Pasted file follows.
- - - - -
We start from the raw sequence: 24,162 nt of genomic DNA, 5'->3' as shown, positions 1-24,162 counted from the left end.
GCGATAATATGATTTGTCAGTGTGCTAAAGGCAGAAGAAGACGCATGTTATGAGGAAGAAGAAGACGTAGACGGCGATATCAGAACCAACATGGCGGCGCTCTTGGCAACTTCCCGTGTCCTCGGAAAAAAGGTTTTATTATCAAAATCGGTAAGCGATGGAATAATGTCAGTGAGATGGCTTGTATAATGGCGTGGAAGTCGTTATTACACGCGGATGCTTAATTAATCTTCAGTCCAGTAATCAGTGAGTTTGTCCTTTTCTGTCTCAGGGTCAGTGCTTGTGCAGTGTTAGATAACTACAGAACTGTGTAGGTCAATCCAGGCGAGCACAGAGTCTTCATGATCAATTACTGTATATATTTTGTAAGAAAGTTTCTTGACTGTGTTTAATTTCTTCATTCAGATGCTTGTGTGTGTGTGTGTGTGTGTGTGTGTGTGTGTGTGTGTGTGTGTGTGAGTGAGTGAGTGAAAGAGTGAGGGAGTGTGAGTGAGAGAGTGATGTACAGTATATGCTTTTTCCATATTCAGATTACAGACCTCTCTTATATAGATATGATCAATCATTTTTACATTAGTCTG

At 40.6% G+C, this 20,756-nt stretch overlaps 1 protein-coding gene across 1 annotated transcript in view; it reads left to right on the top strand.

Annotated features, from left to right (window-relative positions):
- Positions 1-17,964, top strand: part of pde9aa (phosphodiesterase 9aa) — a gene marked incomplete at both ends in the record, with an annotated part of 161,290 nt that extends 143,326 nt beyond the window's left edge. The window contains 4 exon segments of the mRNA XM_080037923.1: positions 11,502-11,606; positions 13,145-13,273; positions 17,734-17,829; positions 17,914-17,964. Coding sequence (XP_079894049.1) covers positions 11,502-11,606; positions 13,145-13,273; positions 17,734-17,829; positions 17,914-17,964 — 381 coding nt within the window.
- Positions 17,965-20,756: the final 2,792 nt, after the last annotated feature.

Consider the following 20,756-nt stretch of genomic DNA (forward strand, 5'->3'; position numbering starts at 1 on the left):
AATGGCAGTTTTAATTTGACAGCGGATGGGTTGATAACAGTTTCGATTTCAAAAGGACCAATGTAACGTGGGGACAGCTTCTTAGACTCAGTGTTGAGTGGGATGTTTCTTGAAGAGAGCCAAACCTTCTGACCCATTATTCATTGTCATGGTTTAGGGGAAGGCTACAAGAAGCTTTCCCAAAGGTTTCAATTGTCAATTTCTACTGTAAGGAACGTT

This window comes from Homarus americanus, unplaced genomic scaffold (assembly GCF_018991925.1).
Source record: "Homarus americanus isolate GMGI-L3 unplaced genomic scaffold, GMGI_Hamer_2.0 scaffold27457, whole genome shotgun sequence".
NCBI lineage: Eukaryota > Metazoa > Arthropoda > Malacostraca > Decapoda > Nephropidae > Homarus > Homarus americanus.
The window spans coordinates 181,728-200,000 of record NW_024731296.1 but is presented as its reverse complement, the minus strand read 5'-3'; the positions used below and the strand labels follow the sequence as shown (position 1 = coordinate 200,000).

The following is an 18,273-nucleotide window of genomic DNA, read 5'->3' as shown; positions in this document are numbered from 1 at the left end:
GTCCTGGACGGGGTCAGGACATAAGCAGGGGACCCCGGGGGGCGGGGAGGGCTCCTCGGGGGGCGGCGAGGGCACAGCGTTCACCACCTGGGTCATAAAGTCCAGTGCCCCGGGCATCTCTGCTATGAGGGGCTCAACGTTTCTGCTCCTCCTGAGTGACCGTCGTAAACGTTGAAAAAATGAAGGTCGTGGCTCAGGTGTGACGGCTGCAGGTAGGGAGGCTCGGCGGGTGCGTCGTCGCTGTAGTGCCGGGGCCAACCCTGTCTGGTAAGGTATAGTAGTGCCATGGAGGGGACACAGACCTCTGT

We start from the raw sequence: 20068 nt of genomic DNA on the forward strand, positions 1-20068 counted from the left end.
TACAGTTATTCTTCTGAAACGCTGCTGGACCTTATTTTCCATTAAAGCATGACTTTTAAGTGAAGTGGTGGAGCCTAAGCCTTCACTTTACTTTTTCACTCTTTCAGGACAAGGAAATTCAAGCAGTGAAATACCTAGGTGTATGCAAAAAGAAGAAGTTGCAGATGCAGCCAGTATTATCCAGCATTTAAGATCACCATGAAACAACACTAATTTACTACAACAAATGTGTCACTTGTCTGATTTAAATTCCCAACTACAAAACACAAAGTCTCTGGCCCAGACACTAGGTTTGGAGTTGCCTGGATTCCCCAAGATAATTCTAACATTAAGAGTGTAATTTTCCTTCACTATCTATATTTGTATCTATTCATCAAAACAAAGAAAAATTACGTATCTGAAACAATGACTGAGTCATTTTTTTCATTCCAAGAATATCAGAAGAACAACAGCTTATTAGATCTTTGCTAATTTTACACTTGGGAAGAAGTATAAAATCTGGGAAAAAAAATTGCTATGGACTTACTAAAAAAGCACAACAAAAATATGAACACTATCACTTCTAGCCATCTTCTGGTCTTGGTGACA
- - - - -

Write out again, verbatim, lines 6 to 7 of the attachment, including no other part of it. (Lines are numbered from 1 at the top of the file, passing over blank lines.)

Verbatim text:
- Positions 17,965-20,756: the final 2,792 nt, after the last annotated feature.

Consider the following 20,756-nt stretch of genomic DNA (forward strand, 5'->3'; position numbering starts at 1 on the left):